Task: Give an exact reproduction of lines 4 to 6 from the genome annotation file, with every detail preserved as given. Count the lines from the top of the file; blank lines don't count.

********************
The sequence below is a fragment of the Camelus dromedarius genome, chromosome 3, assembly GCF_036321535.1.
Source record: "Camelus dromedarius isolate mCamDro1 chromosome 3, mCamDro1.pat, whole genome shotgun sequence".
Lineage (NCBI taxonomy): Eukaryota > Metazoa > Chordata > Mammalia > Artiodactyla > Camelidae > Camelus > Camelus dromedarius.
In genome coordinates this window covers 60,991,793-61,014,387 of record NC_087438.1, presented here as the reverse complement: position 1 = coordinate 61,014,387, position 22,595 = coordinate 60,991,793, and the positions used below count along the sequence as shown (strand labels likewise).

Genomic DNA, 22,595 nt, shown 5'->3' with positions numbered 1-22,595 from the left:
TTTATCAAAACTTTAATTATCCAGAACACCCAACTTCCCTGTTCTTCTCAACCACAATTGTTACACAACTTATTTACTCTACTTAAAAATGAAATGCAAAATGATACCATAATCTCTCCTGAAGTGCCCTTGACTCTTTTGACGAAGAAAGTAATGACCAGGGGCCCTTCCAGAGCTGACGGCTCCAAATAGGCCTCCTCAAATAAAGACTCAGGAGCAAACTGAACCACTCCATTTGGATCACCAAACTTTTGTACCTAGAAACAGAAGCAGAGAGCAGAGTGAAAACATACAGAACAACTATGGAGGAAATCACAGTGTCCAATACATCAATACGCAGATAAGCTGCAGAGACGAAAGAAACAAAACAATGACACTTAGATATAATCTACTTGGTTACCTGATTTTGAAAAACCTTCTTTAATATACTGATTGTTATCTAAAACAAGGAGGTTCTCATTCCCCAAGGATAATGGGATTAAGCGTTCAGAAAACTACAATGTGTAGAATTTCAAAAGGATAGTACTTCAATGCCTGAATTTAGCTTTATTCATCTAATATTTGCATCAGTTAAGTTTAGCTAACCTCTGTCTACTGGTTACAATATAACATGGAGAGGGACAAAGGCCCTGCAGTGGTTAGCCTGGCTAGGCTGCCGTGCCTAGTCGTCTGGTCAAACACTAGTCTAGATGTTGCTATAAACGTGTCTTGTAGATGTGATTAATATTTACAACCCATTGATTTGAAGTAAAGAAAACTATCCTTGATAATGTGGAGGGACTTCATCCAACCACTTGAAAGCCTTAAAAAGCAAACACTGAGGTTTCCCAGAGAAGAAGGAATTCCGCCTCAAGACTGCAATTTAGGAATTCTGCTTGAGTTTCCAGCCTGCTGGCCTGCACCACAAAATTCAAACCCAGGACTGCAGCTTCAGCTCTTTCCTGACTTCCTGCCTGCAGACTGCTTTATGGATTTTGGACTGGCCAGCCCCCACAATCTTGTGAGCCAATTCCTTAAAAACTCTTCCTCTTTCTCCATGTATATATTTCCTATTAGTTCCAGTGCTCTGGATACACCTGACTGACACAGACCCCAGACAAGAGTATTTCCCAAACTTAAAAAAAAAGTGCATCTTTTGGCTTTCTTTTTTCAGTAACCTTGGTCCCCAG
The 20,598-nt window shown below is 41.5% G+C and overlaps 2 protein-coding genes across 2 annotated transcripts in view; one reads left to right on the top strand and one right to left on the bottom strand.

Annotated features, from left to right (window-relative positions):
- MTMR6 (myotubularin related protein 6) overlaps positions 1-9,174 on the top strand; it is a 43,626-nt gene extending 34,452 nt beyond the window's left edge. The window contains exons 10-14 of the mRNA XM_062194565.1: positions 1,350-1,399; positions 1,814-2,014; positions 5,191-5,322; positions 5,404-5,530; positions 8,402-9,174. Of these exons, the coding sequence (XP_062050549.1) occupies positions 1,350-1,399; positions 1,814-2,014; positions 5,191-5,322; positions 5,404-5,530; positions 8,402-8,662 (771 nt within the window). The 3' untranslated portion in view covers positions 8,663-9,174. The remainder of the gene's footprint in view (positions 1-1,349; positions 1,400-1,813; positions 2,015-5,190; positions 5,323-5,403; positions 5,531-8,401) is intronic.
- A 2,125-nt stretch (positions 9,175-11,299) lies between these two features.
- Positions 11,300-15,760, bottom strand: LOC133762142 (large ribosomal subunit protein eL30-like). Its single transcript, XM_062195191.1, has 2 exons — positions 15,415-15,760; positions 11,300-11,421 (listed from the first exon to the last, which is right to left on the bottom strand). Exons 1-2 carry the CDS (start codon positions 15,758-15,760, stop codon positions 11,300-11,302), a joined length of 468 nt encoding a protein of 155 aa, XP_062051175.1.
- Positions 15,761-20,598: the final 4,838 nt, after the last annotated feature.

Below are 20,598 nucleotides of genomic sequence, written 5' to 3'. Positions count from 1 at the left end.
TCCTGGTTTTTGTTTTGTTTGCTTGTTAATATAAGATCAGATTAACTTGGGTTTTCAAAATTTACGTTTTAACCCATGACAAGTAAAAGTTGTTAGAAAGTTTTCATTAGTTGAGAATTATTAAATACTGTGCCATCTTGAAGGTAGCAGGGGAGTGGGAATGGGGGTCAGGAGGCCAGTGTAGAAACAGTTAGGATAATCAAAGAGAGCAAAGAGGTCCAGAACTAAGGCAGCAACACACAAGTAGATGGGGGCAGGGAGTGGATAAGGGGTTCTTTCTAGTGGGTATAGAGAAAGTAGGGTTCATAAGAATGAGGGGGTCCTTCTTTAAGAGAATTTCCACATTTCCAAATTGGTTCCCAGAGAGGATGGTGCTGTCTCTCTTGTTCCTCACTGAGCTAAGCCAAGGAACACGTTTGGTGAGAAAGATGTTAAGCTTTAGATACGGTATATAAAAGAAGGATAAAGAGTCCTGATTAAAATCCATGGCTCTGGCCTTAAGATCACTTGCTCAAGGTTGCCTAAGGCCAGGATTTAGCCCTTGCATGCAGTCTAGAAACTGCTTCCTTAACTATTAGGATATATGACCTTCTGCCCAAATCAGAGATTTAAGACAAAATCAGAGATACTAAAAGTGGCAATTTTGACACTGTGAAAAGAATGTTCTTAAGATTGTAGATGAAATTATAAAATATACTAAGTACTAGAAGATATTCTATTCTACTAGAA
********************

In genome coordinates this window covers 60,991,793-61,014,387 of record NC_087438.1, presented here as the reverse complement: position 1 = coordinate 61,014,387, position 22,595 = coordinate 60,991,793, and the positions used below count along the sequence as shown (strand labels likewise).

Genomic DNA, 22,595 nt, shown 5'->3' with positions numbered 1-22,595 from the left:
TTTATCAAAACTTTAATTATCCAGAACACCCAACTTCCCTGTTCTTCTCAACCACAATTGTTACACAACTTATTTACTCTACTTAAAAATGAAATGCAAAATGATACCATAATCTCTCCTGAAGTGCCCTTGACTCTTTTGACGAAGAAAGTAATGACCAGGGGCCCTTCCAGAGCTGACGGCTCCAAATAGGCCTCCTCAAATAAAGACTCAGGAGCAAACTGAACCACTCCATTTGGATCACCAAACTTTTGTACCTAGAAACAGAAGCAGAGAGCAGAGTGAAAACATACAGAACAACTATGGAGGAAATCACAGTGTCCAATACATCAATACGCAGATAAGCTGCAGAGACGAAAGAAACAAAACAATGACACTTAGATATAATCTACTTGGTTACCTGATTTTGAAAAACCTTCTTTAATATACTGATTGTTATCTAAAACAAGGAGGTTCTCATTCCCCAAGGATAATGGGATTAAGCGTTCAGAAAACTACAATGTGTAGAATTTCAAAAGGATAGTACTTCAATGCCTGAATTTAGCTTTATTCATCTAATATTTGCATCAGTTAAGTTTAGCTAACCTCTGTCTACTGGTTACAATATAACATGGAGAGGGACAAAGGCCCTGCAGTGGTTAGCCTGGCTAGGCTGCCGTGCCTAGTCGTCTGGTCAAACACTAGTCTAGATGTTGCTATAAACGTGTCTTGTAGATGTGATTAATATTTACAACCCATTGATTTGAAGTAAAGAAAACTATCCTTGATAATGTGGAGGGACTTCATCCAACCACTTGAAAGCCTTAAAAAGCAAACACTGAGGTTTCCCAGAGAAGAAGGAATTCCGCCTCAAGACTGCAATTTAGGAATTCTGCTTGAGTTTCCAGCCTGCTGGCCTGCACCACAAAATTCAAACCCAGGACTGCAGCTTCAGCTCTTTCCTGACTTCCTGCCTGCAGACTGCTTTATGGATTTTGGACTGGCCAGCCCCCACAATCTTGTGAGCCAATTCCTTAAAAACTCTTCCTCTTTCTCCATGTATATATTTCCTATTAGTTCCAGTGCTCTGGATACACCTGACTGACACAGACCCCAGACAAGAGTATTTCCCAAACTTAAAAAAAAAGTGCATCTTTTGGCTTTCTTTTTTCAGTAACCTTGGTCCCCAG